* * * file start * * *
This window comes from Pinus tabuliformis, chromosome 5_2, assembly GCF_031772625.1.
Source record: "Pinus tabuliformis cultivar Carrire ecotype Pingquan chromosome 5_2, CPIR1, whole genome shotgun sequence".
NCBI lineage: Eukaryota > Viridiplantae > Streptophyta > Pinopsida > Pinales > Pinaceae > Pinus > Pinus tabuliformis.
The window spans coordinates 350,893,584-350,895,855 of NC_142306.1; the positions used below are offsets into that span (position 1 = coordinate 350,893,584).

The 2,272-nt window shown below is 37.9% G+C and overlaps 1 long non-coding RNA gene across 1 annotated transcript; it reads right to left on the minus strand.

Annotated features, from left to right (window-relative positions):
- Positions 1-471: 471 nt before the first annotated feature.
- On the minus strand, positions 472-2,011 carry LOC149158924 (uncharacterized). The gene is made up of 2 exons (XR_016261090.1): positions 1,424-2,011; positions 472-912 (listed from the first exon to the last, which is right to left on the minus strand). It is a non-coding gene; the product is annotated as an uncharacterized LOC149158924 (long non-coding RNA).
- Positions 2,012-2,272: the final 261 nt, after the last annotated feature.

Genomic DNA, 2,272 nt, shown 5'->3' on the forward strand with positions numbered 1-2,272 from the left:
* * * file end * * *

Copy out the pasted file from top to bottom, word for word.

This window comes from Pinus tabuliformis, chromosome 5_2, assembly GCF_031772625.1.
Source record: "Pinus tabuliformis cultivar Carrire ecotype Pingquan chromosome 5_2, CPIR1, whole genome shotgun sequence".
NCBI lineage: Eukaryota > Viridiplantae > Streptophyta > Pinopsida > Pinales > Pinaceae > Pinus > Pinus tabuliformis.
The window spans coordinates 350,893,584-350,895,855 of NC_142306.1; the positions used below are offsets into that span (position 1 = coordinate 350,893,584).

The 2,272-nt window shown below is 37.9% G+C and overlaps 1 long non-coding RNA gene across 1 annotated transcript; it reads right to left on the minus strand.

Annotated features, from left to right (window-relative positions):
- Positions 1-471: 471 nt before the first annotated feature.
- On the minus strand, positions 472-2,011 carry LOC149158924 (uncharacterized). The gene is made up of 2 exons (XR_016261090.1): positions 1,424-2,011; positions 472-912 (listed from the first exon to the last, which is right to left on the minus strand). It is a non-coding gene; the product is annotated as an uncharacterized LOC149158924 (long non-coding RNA).
- Positions 2,012-2,272: the final 261 nt, after the last annotated feature.

Genomic DNA, 2,272 nt, shown 5'->3' on the forward strand with positions numbered 1-2,272 from the left: